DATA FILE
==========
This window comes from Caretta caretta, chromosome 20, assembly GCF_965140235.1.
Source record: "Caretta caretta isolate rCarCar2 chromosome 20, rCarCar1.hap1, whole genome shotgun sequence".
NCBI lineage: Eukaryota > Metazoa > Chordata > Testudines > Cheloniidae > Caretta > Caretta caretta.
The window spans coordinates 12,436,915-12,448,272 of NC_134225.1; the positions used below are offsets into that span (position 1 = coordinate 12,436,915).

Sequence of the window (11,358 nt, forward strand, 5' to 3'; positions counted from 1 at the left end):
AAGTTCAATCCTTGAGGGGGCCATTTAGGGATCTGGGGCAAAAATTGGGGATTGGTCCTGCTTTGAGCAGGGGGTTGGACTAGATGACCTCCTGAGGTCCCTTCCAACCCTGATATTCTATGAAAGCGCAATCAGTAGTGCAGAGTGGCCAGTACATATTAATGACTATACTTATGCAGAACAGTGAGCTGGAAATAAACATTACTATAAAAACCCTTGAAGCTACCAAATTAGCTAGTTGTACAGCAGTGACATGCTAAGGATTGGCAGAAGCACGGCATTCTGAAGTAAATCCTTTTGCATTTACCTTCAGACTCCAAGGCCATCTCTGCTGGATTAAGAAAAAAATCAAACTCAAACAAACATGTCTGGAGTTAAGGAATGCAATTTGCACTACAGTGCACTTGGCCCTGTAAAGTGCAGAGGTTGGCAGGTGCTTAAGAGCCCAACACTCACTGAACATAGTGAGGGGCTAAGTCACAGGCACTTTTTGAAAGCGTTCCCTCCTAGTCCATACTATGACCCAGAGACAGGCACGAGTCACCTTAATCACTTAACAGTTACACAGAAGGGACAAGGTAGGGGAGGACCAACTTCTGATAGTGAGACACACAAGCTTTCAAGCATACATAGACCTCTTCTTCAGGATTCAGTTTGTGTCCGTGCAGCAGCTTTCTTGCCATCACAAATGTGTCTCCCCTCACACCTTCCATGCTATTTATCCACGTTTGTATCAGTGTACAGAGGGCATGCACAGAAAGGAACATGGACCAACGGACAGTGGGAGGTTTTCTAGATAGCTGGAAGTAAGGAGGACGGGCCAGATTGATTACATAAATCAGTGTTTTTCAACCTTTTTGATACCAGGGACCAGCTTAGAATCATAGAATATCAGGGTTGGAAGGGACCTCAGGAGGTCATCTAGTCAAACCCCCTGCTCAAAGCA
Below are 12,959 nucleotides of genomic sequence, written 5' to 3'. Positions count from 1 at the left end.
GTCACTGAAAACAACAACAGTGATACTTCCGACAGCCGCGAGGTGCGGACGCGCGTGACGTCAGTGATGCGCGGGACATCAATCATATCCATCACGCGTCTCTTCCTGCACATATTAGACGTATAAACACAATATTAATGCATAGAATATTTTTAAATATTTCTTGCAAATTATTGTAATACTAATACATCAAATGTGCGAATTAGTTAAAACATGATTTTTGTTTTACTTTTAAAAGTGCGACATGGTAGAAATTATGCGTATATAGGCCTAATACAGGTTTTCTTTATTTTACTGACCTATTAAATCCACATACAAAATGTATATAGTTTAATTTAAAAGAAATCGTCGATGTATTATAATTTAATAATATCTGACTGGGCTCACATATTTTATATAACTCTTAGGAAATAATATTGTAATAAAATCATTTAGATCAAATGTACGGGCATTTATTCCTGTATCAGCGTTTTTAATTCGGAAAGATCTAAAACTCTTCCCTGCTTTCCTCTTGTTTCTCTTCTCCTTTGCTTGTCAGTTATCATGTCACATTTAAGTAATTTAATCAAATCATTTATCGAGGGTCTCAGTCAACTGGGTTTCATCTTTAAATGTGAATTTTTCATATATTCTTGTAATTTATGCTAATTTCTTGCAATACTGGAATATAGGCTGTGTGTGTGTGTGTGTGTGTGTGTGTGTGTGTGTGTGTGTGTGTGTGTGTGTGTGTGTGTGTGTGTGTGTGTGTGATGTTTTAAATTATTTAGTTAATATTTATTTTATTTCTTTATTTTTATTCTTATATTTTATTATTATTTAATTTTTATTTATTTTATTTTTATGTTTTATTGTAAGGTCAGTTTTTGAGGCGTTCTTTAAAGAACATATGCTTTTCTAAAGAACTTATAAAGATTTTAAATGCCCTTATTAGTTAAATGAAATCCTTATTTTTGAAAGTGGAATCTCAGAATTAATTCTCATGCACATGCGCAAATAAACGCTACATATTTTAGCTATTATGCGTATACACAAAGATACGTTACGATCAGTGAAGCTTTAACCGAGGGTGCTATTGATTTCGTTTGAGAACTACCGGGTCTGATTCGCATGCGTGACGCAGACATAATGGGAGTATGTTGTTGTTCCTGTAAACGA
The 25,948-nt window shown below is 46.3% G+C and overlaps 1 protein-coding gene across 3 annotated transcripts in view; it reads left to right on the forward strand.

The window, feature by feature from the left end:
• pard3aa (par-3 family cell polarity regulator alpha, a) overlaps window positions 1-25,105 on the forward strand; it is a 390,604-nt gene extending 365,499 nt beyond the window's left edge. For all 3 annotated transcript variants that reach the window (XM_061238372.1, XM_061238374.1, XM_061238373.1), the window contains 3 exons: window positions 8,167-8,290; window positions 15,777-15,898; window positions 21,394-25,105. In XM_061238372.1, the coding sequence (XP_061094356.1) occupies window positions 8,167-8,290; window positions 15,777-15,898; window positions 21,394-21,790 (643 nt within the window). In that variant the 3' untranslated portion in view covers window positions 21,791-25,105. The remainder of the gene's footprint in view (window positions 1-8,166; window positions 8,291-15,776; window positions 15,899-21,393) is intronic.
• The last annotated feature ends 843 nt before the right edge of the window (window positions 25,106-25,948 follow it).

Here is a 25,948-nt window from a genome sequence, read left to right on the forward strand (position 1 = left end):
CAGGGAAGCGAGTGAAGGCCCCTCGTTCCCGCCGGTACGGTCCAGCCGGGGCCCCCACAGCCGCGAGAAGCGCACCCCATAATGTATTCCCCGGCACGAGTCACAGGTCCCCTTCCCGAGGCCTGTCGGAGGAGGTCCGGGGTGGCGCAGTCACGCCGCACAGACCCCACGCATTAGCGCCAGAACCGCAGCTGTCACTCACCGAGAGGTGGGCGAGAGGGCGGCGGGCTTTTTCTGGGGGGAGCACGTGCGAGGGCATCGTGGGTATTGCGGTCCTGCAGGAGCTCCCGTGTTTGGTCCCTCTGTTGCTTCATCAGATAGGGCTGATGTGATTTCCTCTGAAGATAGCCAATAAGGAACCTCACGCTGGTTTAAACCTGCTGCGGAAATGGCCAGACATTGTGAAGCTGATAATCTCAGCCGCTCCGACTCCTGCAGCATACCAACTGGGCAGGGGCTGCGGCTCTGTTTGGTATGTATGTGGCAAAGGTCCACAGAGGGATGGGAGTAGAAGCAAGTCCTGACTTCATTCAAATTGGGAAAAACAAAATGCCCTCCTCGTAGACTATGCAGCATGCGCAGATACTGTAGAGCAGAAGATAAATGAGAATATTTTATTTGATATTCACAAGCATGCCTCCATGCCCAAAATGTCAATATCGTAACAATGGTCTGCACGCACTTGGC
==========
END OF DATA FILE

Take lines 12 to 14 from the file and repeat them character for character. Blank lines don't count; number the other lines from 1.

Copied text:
• The last annotated feature ends 843 nt before the right edge of the window (window positions 25,106-25,948 follow it).

Here is a 25,948-nt window from a genome sequence, read left to right on the forward strand (position 1 = left end):
CAGGGAAGCGAGTGAAGGCCCCTCGTTCCCGCCGGTACGGTCCAGCCGGGGCCCCCACAGCCGCGAGAAGCGCACCCCATAATGTATTCCCCGGCACGAGTCACAGGTCCCCTTCCCGAGGCCTGTCGGAGGAGGTCCGGGGTGGCGCAGTCACGCCGCACAGACCCCACGCATTAGCGCCAGAACCGCAGCTGTCACTCACCGAGAGGTGGGCGAGAGGGCGGCGGGCTTTTTCTGGGGGGAGCACGTGCGAGGGCATCGTGGGTATTGCGGTCCTGCAGGAGCTCCCGTGTTTGGTCCCTCTGTTGCTTCATCAGATAGGGCTGATGTGATTTCCTCTGAAGATAGCCAATAAGGAACCTCACGCTGGTTTAAACCTGCTGCGGAAATGGCCAGACATTGTGAAGCTGATAATCTCAGCCGCTCCGACTCCTGCAGCATACCAACTGGGCAGGGGCTGCGGCTCTGTTTGGTATGTATGTGGCAAAGGTCCACAGAGGGATGGGAGTAGAAGCAAGTCCTGACTTCATTCAAATTGGGAAAAACAAAATGCCCTCCTCGTAGACTATGCAGCATGCGCAGATACTGTAGAGCAGAAGATAAATGAGAATATTTTATTTGATATTCACAAGCATGCCTCCATGCCCAAAATGTCAATATCGTAACAATGGTCTGCACGCACTTGGC